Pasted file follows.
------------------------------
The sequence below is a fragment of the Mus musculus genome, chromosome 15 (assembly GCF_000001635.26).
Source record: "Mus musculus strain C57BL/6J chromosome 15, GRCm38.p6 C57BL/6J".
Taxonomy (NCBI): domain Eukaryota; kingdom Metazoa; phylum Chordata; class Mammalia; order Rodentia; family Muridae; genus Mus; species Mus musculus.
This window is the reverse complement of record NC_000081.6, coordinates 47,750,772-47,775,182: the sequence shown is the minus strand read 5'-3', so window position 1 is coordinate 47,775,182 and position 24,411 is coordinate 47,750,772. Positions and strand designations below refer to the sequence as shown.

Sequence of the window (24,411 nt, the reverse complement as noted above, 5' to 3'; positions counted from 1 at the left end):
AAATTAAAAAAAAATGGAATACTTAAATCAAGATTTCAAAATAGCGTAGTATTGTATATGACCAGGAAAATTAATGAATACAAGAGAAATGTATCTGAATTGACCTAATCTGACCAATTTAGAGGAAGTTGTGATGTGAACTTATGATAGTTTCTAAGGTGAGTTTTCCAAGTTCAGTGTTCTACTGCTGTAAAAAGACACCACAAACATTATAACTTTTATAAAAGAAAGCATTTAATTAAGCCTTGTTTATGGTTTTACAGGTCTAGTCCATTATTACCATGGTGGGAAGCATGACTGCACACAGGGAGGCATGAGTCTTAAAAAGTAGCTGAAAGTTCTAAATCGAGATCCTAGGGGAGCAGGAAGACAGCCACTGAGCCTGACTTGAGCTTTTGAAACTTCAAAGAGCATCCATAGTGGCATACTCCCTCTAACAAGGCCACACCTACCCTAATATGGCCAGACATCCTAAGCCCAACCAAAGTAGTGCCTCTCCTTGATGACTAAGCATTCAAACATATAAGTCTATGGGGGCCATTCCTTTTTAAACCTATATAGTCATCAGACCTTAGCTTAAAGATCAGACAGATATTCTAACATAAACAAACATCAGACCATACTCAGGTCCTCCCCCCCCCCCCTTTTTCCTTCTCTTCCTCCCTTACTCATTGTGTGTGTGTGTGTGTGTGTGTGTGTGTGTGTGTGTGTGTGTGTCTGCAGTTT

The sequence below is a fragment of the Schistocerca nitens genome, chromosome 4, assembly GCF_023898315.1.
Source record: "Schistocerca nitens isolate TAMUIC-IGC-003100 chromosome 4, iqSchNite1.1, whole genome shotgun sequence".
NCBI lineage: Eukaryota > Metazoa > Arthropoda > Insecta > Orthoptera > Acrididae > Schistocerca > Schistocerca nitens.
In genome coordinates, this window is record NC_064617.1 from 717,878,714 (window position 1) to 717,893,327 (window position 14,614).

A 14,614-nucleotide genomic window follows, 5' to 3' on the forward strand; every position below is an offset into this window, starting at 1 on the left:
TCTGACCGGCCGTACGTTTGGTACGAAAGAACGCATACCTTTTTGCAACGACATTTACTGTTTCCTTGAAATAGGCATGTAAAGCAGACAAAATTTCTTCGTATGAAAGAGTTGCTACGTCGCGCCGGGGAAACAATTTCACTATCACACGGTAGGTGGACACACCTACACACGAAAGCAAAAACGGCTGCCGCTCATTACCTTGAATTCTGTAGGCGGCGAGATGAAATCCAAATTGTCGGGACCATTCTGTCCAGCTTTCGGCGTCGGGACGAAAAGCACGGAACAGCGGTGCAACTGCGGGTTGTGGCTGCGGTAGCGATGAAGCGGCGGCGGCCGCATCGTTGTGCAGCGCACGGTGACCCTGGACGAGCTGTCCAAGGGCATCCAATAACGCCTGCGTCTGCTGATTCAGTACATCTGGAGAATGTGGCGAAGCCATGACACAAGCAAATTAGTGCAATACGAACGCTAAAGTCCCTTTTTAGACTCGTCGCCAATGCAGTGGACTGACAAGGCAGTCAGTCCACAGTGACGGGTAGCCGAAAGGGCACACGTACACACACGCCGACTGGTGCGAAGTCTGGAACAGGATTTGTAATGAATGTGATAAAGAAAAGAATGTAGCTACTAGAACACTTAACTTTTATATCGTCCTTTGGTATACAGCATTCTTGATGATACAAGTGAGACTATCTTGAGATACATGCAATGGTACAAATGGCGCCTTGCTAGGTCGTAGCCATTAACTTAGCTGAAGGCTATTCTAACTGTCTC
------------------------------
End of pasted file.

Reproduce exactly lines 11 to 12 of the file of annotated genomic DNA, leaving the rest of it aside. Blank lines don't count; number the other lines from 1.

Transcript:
A 14,614-nucleotide genomic window follows, 5' to 3' on the forward strand; every position below is an offset into this window, starting at 1 on the left:
TCTGACCGGCCGTACGTTTGGTACGAAAGAACGCATACCTTTTTGCAACGACATTTACTGTTTCCTTGAAATAGGCATGTAAAGCAGACAAAATTTCTTCGTATGAAAGAGTTGCTACGTCGCGCCGGGGAAACAATTTCACTATCACACGGTAGGTGGACACACCTACACACGAAAGCAAAAACGGCTGCCGCTCATTACCTTGAATTCTGTAGGCGGCGAGATGAAATCCAAATTGTCGGGACCATTCTGTCCAGCTTTCGGCGTCGGGACGAAAAGCACGGAACAGCGGTGCAACTGCGGGTTGTGGCTGCGGTAGCGATGAAGCGGCGGCGGCCGCATCGTTGTGCAGCGCACGGTGACCCTGGACGAGCTGTCCAAGGGCATCCAATAACGCCTGCGTCTGCTGATTCAGTACATCTGGAGAATGTGGCGAAGCCATGACACAAGCAAATTAGTGCAATACGAACGCTAAAGTCCCTTTTTAGACTCGTCGCCAATGCAGTGGACTGACAAGGCAGTCAGTCCACAGTGACGGGTAGCCGAAAGGGCACACGTACACACACGCCGACTGGTGCGAAGTCTGGAACAGGATTTGTAATGAATGTGATAAAGAAAAGAATGTAGCTACTAGAACACTTAACTTTTATATCGTCCTTTGGTATACAGCATTCTTGATGATACAAGTGAGACTATCTTGAGATACATGCAATGGTACAAATGGCGCCTTGCTAGGTCGTAGCCATTAACTTAGCTGAAGGCTATTCTAACTGTCTC